“The prime minister really needs to understand that local communities are angry and frustrated,” he said.
“So will he level with the people of Bury, Burnley and Bolton and tell them: what does he think the central problem is that’s causing this?
“The prime minister can’t explain why an area goes into restrictions. He can’t explain what the different restrictions are, and he can’t explain how restrictions end.”
Mr Johnson said the combination of local and national measures in place were needed to deal with the continued sharp rise in cases in Manchester and Liverpool but also the uptick in infections in the Midlands and London.
“The local and regional approach, combined with national measures, remains correct because two thirds of those admitted into hospital on Sunday were in the North East, North West and Yorkshire,” he said.
Sir Keir grilled the prime minister on the effectiveness and fairness of local restrictions.
“Twenty local areas have been under restrictions for two months, in 19 of those 20 areas infections rates have gone up,” he said, citing new Labour Party analysis.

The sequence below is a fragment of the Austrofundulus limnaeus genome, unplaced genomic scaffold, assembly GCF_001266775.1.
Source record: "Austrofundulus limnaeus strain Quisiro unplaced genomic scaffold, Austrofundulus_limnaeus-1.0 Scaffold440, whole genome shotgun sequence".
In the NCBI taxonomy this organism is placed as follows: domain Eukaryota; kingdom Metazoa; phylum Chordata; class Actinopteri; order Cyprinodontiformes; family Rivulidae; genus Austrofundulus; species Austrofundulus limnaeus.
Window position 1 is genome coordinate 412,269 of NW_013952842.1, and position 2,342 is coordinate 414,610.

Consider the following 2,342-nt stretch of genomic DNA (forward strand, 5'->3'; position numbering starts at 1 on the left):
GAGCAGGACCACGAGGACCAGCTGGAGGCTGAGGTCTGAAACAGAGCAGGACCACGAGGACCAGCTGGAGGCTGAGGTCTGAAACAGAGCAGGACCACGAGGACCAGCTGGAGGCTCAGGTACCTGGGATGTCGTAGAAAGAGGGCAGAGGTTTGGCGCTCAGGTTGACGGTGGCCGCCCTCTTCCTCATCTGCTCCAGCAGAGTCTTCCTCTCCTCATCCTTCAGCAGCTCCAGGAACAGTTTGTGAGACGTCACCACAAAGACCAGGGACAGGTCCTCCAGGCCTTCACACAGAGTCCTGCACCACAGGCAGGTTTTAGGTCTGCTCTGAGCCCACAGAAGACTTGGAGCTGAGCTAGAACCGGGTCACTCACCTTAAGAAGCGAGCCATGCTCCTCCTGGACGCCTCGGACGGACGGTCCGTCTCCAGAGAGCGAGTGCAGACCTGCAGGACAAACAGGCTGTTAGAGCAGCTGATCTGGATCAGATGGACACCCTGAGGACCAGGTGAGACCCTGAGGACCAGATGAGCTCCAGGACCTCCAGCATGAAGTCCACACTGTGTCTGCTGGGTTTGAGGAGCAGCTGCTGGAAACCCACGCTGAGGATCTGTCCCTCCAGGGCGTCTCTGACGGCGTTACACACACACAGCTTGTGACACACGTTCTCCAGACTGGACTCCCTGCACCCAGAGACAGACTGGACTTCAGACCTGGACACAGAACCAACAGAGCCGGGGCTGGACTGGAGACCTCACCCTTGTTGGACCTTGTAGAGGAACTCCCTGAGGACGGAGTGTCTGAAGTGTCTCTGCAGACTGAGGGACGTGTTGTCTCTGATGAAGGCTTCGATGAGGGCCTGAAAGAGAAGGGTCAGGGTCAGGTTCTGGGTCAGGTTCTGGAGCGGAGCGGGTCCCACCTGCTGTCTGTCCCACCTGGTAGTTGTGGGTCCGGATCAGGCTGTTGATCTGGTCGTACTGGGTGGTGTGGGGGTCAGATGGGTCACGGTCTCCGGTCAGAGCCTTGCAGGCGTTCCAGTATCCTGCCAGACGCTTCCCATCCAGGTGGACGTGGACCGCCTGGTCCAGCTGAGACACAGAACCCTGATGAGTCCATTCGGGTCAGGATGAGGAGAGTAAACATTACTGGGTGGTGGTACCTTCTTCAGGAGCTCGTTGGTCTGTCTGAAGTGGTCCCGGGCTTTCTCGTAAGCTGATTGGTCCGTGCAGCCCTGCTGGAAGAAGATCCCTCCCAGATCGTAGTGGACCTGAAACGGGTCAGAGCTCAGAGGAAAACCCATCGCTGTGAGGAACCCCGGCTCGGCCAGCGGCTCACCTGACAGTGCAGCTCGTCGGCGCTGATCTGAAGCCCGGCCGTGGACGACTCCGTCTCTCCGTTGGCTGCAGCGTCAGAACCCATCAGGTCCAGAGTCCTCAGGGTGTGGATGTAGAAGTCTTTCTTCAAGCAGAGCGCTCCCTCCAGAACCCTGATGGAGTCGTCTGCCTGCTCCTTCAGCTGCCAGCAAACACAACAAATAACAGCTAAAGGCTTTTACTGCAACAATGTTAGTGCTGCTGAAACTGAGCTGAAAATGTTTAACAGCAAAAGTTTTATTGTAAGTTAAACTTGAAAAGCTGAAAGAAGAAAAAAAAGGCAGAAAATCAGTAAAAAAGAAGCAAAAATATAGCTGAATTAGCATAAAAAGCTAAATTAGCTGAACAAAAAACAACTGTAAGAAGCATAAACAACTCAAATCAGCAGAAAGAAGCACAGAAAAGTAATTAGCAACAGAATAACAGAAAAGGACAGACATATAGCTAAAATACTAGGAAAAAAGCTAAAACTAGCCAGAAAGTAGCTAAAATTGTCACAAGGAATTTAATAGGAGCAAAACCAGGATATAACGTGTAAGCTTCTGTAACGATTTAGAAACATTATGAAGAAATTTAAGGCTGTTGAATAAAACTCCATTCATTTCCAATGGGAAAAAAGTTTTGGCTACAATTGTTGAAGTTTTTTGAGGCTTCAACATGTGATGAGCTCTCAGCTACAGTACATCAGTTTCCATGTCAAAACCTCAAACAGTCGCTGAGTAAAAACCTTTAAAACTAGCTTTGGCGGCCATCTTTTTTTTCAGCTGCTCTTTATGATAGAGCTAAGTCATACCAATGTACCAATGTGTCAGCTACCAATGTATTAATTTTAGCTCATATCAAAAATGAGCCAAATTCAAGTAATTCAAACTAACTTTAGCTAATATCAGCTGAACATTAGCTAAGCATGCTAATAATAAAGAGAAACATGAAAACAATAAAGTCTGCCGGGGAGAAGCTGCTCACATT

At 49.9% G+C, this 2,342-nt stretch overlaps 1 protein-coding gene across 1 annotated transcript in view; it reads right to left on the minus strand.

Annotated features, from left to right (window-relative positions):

The trends highlighted in the report for those areas are correct.
In fact, only in Leicester did we see sustained declines in case rates during a local lockdown, but those rates quickly increased when restrictions were loosened.
The issue with the Labour analysis is that a handful of the places mentioned have not actually been in local lockdowns for two complete months.
For example, Oadby and Wigston did face additional restrictions at the end of June, but these were lifted after a month. They were only placed under restrictions again on 22 September.
On another point, Sir Keir said areas in parts of the north of England had been placed into local restrictions at rates lower than those experienced in parts of the south which are not under any kind of lockdown.
This is true: Bury, Tameside, Stockport and Wigan (to name a few) had case rates of between 20 and 30 per 100,000 people when they first went into lockdown.
The London borough of Hillingdon – the prime minister’s constituency – had rates of 46 cases per 100,000, while Redbridge had 57 and Barking and Dagenham 53, in the week ending the 27 September, according to Public Health England.
And analysis by the BBC data team suggests that these rates have increased in the past week.